Leaving no room for flippancy
Even when it was flipping cold.

Times were when our men grazed there
On the slopes of Kirima kia Ng’ombe
Times were when Omo elders made rain there
Little did we know then (as now?)
That the God of Rain had slumbered
And demanded pure white fattened rams
Delivered by pure white-haired men
Whose penance upon the mountain
Would atone the sins of the Meru clans
And make our mountain God weep
And let his tears soften our rich soils
To ward off barrenness once more
And banish famine from our midst;
And as our fast-flowing rivers swelled
So, too, our cattle and our granaries.

For although our God lived at the apex
Yet he allowed us to get this close
And so to commune with him
Without touching his garment
Craftily spread over the three peaks.
Krapf and Rebmann never knew this
They were mere trekkers, mere explorers
Of a continent pregnant with mystery
That their kinsmen sought to make a home,
A distant home away from home.

Was the first man to see Mt Kenya
To which I responded, ‘Really? Aren’t you kidding?’
So what kind of men were the mountain warriors-
Blind men? The Meru, the Kikuyu, the Embu,
The Wakamba, the Masai, the Samburu, the Borana-
Were they all blind men then? Stone blind-
All those Africans that had known it before Krapf?

Desecration followed desecration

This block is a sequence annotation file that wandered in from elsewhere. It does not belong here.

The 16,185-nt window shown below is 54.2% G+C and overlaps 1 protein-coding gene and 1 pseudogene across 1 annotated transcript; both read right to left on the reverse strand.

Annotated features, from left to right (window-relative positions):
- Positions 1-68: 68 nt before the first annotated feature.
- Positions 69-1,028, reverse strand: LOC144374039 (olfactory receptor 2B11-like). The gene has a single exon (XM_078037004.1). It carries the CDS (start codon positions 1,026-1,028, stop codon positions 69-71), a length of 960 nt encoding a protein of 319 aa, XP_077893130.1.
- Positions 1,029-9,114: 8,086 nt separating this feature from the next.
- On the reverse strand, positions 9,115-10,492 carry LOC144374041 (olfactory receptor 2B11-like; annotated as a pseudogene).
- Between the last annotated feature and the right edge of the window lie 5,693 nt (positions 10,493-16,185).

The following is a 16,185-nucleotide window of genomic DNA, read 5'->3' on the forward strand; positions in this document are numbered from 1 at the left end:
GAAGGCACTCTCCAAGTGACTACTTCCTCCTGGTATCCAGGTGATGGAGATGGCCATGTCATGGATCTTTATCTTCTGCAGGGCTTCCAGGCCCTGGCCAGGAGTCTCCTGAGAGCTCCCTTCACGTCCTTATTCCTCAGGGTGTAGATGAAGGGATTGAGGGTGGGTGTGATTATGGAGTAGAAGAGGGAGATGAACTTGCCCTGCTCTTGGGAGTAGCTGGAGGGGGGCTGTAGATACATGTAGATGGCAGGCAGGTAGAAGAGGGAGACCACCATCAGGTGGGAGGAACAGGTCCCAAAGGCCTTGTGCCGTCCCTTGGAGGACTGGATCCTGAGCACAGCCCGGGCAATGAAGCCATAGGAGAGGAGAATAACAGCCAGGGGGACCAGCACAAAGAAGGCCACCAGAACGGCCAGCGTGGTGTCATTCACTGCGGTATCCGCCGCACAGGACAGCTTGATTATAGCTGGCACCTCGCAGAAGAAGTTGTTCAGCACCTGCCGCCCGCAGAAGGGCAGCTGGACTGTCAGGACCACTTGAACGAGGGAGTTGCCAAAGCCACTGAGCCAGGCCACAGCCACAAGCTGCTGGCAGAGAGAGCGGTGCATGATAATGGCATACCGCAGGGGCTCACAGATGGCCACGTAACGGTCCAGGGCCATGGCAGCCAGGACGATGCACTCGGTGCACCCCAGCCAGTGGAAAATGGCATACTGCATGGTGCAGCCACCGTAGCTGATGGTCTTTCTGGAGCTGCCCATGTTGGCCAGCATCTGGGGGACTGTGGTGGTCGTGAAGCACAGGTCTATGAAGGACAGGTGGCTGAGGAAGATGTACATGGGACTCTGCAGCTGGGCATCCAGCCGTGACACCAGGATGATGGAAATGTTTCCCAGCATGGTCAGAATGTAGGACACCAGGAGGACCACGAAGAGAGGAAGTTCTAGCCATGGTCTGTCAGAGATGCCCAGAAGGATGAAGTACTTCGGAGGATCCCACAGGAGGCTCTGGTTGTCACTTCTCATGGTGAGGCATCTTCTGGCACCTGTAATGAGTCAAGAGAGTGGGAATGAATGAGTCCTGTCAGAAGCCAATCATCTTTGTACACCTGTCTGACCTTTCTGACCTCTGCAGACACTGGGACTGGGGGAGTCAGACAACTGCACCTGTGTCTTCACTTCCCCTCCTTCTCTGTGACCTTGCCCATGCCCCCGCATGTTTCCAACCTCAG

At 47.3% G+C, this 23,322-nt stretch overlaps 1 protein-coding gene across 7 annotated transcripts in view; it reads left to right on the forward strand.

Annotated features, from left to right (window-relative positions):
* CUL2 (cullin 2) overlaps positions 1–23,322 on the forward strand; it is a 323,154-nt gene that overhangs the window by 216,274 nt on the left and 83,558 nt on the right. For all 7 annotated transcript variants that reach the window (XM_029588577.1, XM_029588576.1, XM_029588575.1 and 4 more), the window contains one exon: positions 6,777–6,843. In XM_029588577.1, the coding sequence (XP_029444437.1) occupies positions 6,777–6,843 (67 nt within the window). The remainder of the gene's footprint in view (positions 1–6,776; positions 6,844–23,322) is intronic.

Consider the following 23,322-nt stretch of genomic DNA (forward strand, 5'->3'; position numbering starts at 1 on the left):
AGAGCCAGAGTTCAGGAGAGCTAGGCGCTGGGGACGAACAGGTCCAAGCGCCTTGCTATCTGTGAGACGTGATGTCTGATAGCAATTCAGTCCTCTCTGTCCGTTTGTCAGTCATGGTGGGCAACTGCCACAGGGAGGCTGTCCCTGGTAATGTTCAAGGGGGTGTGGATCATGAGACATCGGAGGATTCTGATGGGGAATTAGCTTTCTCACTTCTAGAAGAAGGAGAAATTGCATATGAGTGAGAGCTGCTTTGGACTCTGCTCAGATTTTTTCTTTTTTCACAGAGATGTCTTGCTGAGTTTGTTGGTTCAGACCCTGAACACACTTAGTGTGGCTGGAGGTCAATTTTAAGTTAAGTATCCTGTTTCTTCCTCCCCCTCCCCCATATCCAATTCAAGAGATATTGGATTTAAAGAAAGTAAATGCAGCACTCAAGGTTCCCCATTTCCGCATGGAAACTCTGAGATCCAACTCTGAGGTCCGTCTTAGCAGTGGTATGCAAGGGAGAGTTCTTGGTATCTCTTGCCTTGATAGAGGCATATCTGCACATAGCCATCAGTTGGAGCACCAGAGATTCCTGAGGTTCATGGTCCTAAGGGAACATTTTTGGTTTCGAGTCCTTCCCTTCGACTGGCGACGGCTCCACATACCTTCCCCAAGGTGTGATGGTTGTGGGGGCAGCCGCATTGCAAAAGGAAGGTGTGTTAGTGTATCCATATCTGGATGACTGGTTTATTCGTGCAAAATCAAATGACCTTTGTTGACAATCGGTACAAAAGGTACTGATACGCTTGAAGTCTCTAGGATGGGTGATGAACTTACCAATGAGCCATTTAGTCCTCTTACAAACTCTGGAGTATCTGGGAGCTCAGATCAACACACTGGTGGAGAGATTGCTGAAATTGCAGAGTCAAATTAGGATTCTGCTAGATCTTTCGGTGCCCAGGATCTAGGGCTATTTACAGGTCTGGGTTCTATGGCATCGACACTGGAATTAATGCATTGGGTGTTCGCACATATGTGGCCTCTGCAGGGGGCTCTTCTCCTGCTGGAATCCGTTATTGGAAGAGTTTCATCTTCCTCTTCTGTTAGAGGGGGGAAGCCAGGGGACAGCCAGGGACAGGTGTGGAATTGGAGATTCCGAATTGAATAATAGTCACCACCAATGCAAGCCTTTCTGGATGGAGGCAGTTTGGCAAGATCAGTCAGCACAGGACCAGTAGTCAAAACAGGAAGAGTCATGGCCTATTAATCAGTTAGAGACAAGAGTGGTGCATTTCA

As alien men sought to climb Mt Kenya
And alien men sought to expropriate
Not just a field but all our land.
From a handful of missionaries and clerks
To shiploads of coolies and soldiers
To throngs of settlers and administrators
To segregation, imposition and subjugation
Till the people- wary, weary and desperate
Rose from the caves, valleys and forests
From every blessed nook and cranny
Chanting MAU, MAU, MAU, MAU
(Mwingereza Aende Ulaya
Mwafrica Apate Uhuru- 
White Man Return to Europe
African man Attain Independence!)

Though a youngster and much afraid
I sang that, too, in my youthful heart
Forbidden, I still sang it, in my heart
For I had seen the sword on my mum’s throat
As they sought to extract a confession
I had seen the village burn down
And I had seen the limp body of a fighter
Paraded through the village paths
But that was over half a century ago
And although I had seen the aftermath
Of Kaya Bombo and Kaya Tiwi in Kwale
On my way here (but thought it a dream)
And the agony of the 1998 Al Qaeda attacks
I had not seen much else; nor will I ever see
The likes of Eldoret, Nakuru, or Naivasha
After the 2007 election- I ardently pray not
For this is not the white man in Africa
That we are up against, surely not here
Not this long after regaining our independence
No! Not here in my beloved, bounteous Kenya.

It is commercial and political greed
A vicious, ugly cross-breed beast perhaps
That is all there is, that is all there can be
And these we must banish from our hearts
For who can bear to see Kenyan blood
Flowing down River Tana or Athi or Nzoia
Or swelling the banks of Lake Victoria, Nakuru or Turkana?
Who can plead such a case before God
And come away with his soul intact?
Have the Kenyan people not chosen
Through a brand new constitution